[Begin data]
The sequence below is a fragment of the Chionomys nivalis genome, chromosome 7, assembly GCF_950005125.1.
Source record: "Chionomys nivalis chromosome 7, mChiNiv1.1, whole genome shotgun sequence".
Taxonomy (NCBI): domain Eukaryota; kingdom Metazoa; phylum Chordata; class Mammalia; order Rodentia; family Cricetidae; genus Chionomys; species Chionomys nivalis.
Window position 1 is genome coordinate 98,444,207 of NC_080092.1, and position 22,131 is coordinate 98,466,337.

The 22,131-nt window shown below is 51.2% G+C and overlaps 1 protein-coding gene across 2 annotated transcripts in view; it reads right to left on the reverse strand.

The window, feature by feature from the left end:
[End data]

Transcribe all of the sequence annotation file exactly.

The sequence below is a fragment of the Chionomys nivalis genome, chromosome 7, assembly GCF_950005125.1.
Source record: "Chionomys nivalis chromosome 7, mChiNiv1.1, whole genome shotgun sequence".
Taxonomy (NCBI): domain Eukaryota; kingdom Metazoa; phylum Chordata; class Mammalia; order Rodentia; family Cricetidae; genus Chionomys; species Chionomys nivalis.
Window position 1 is genome coordinate 98,444,207 of NC_080092.1, and position 22,131 is coordinate 98,466,337.

The 22,131-nt window shown below is 51.2% G+C and overlaps 1 protein-coding gene across 2 annotated transcripts in view; it reads right to left on the reverse strand.

The window, feature by feature from the left end: